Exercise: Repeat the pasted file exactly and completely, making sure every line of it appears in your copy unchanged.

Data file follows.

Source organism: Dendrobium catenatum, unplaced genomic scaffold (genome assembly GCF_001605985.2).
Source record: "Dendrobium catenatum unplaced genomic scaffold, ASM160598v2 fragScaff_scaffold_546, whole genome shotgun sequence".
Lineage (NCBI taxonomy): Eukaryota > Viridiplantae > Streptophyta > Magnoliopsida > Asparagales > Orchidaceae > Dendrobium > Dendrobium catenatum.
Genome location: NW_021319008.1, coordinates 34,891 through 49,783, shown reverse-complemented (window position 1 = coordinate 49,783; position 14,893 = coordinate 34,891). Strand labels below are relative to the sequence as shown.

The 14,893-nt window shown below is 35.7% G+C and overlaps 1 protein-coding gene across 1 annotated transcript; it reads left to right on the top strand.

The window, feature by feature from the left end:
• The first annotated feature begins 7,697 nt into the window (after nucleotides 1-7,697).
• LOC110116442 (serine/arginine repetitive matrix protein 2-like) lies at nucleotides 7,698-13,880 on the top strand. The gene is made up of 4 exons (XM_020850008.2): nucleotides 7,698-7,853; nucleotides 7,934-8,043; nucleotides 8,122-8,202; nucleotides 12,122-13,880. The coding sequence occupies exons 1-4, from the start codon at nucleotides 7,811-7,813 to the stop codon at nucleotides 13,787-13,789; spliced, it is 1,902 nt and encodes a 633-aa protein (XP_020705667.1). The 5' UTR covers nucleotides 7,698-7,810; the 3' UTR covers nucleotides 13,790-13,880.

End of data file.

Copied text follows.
Source organism: Dendrobium catenatum, unplaced genomic scaffold (genome assembly GCF_001605985.2).
Source record: "Dendrobium catenatum unplaced genomic scaffold, ASM160598v2 fragScaff_scaffold_546, whole genome shotgun sequence".
Lineage (NCBI taxonomy): Eukaryota > Viridiplantae > Streptophyta > Magnoliopsida > Asparagales > Orchidaceae > Dendrobium > Dendrobium catenatum.
Genome location: NW_021319008.1, coordinates 34,891 through 49,783, shown reverse-complemented (window position 1 = coordinate 49,783; position 14,893 = coordinate 34,891). Strand labels below are relative to the sequence as shown.

The 14,893-nt window shown below is 35.7% G+C and overlaps 1 protein-coding gene across 1 annotated transcript; it reads left to right on the top strand.

The window, feature by feature from the left end:
• The first annotated feature begins 7,697 nt into the window (after nucleotides 1-7,697).
• LOC110116442 (serine/arginine repetitive matrix protein 2-like) lies at nucleotides 7,698-13,880 on the top strand. The gene is made up of 4 exons (XM_020850008.2): nucleotides 7,698-7,853; nucleotides 7,934-8,043; nucleotides 8,122-8,202; nucleotides 12,122-13,880. The coding sequence occupies exons 1-4, from the start codon at nucleotides 7,811-7,813 to the stop codon at nucleotides 13,787-13,789; spliced, it is 1,902 nt and encodes a 633-aa protein (XP_020705667.1). The 5' UTR covers nucleotides 7,698-7,810; the 3' UTR covers nucleotides 13,790-13,880.